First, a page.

It’s important to get treatment for early or premature menopause. This is to protect your future health. For example, you’re more likely to get heart disease and have thinning bones (leading to osteoporosis) later in life.

After you receive a diagnosis, your GP will talk to you about your treatment options and how to ease any symptoms. You’ll be offered either the combined contraceptive pill or hormone replacement therapy (HRT) to replace your missing oestrogen.

Taking HRT

Taking HRT may be better than the combined contraceptive pill at protecting your bone health and preventing heart disease. It’s also better for your blood pressure. Unlike the combined contraceptive pill, HRT isn’t a form of contraception. This means you’ll need to use contraception such as condoms if you don’t want to become pregnant.

Your GP will discuss all of the pros and cons of taking HRT and will make sure the dose and type is right for you. You may need a higher dose for relief of symptoms with premature menopause than if you had menopause at a later age.

If you take HRT, you’ll need stay on it until you at least reach the natural age of menopause (51 years old in the UK). This is to protect your long-term health, reducing your risk of osteoporosis and heart disease. After this, you and your GP will discuss whether you still want to stay on HRT.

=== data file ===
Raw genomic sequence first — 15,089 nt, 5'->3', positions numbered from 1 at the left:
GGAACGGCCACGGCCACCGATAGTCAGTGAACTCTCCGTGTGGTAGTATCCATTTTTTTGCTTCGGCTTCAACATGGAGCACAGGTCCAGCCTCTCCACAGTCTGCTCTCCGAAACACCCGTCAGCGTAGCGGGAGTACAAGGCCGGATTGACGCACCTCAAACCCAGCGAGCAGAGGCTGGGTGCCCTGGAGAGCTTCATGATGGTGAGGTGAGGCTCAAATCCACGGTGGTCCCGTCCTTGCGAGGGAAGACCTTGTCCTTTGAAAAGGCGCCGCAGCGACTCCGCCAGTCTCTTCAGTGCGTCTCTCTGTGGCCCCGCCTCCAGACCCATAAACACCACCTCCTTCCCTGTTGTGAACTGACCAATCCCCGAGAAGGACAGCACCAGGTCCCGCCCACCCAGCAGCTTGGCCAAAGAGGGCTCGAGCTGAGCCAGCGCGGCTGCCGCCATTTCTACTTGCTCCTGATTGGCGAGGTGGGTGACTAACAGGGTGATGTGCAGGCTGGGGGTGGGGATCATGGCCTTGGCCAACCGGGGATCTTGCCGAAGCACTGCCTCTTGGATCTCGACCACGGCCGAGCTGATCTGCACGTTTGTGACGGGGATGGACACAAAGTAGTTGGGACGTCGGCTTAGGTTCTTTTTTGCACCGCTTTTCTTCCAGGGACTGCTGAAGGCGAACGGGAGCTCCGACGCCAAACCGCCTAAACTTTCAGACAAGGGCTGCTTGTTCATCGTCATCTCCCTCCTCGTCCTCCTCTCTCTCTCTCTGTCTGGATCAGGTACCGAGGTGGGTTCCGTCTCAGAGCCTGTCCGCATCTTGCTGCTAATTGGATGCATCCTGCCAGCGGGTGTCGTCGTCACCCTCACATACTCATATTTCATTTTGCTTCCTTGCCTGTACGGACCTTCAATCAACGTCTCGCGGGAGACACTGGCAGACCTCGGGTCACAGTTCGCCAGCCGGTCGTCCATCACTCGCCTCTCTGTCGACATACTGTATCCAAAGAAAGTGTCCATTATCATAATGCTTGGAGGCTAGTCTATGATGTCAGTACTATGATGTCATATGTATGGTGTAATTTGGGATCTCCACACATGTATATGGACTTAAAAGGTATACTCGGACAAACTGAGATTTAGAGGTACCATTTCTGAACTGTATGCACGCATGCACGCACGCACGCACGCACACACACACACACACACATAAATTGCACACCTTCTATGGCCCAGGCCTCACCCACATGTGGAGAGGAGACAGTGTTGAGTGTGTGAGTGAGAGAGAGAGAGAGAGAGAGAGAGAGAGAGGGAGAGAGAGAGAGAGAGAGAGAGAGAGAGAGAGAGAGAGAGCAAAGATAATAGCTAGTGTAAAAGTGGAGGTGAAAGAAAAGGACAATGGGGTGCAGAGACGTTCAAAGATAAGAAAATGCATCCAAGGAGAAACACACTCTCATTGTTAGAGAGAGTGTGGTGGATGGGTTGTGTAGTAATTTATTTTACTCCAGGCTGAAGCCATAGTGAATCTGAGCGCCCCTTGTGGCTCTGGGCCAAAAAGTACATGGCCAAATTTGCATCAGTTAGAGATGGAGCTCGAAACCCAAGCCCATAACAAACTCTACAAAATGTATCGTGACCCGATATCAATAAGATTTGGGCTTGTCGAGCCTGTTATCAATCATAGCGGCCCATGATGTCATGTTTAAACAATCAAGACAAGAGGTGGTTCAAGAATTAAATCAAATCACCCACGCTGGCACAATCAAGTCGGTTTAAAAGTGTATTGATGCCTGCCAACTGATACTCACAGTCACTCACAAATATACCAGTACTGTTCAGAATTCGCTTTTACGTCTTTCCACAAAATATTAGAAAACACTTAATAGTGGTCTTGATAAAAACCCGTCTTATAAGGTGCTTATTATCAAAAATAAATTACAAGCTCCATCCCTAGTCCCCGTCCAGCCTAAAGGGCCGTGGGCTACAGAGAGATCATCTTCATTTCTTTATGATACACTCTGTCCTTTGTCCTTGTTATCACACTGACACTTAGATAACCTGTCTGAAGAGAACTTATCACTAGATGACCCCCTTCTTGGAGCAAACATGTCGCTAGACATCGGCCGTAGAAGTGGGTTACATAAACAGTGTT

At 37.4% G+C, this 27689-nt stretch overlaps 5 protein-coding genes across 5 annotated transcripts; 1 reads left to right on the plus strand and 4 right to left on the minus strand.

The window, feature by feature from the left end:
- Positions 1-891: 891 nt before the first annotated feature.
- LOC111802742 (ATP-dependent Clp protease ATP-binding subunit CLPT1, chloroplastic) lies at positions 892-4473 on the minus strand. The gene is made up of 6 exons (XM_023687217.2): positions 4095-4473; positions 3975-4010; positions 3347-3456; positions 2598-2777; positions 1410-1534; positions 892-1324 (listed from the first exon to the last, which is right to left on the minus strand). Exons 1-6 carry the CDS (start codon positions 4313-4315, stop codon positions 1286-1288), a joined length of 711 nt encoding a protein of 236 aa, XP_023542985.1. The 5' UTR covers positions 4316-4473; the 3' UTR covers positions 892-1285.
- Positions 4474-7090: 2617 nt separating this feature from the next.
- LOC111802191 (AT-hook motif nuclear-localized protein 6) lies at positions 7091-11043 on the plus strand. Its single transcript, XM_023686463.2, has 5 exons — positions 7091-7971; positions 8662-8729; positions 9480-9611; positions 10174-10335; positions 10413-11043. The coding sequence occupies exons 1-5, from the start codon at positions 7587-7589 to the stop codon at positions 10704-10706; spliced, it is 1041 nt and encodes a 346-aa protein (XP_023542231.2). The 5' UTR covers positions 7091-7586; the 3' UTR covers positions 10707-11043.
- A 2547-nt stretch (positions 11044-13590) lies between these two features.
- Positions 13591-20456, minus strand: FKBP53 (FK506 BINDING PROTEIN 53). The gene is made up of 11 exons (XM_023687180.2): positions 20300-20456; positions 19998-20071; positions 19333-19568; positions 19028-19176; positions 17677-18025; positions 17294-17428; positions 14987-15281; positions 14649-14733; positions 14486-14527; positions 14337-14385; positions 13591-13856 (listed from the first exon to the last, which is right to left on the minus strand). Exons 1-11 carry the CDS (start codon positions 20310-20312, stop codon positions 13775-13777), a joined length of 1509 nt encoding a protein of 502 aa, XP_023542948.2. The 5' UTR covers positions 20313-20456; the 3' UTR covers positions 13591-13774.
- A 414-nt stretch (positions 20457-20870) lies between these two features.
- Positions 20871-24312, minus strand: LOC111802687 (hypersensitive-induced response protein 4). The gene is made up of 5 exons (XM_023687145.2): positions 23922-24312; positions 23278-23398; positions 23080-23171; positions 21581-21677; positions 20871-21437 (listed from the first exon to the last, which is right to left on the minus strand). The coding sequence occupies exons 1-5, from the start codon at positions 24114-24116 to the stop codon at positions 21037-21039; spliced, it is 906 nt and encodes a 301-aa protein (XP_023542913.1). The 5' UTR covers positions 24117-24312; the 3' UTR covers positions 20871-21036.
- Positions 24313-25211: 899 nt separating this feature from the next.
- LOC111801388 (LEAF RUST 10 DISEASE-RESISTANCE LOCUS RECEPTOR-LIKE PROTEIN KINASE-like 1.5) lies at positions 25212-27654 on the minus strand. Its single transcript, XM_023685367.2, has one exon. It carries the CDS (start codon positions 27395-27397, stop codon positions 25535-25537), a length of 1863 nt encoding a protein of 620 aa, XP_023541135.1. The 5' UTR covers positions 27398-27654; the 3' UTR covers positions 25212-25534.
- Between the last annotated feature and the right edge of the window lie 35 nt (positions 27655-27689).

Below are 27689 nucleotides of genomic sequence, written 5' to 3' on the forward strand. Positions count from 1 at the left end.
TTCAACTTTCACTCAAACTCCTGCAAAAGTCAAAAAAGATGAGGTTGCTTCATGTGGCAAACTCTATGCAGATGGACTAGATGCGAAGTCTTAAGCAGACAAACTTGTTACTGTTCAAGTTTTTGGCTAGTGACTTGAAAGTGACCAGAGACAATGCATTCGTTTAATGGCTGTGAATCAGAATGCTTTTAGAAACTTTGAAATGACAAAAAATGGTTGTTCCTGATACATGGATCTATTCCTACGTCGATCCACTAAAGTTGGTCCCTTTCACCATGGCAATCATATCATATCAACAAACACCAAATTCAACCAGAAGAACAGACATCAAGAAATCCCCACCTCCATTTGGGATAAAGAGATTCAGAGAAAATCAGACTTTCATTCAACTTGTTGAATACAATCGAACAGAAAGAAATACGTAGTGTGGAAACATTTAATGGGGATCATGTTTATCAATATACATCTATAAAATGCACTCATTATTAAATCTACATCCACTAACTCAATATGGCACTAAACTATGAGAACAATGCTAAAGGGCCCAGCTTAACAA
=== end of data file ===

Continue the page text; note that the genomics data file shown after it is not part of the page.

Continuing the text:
If you’ve lost interest in sex, you may be prescribed the hormone testosterone. This is because if your ovaries aren’t working properly, or you’ve had surgery to remove them, you may not have enough testosterone in your body. This can affect your sex drive (libido).

Managing early and premature symptoms

You might not be able to have hormonal treatments if you’ve had certain types of cancer. But your GP will be able to suggest other ways to ease your symptoms, such as:

If you get hot flushes, there are lots of self-help measures you can try to ease your symptoms. These include:

  • wearing layers of light clothing that you can remove easily
  • avoiding spicy foods
  • cutting down on caffeine – or avoiding it completely
  • limiting alcohol
  • giving up smoking if you smoke 

Your GP will also discuss how to protect your general health after the menopause. You’ll need to make sure to get enough calcium and vitamin D for good bone health as well getting enough exercise.

Getting support

Going through the menopause at any age can make you feel very down. Even more so if it happens earlier than you expected. It’s important to have the right emotional support in place.

You may be able to speak to your family and friends about what you’re going through. Or you may prefer to speak to someone you don’t know. Your GP can put you in touch with a suitable counsellor. There is also a charity called the Daisy Network. This is a support network for women diagnosed with premature ovarian insufficiency.

If you’re experiencing menopause symptoms, you don’t have to face them alone. With a Bupa Menopause Plan, you can discuss symptoms with a specially trained GP, get a personalised care plan based around your needs with access to 24/7 support via Anytime HealthLine.

Samantha Wild
Dr Samantha Wild
Clinical Lead for Women's Health and Bupa GP



Rasheda Begum, Health Content Editor at Bupa UK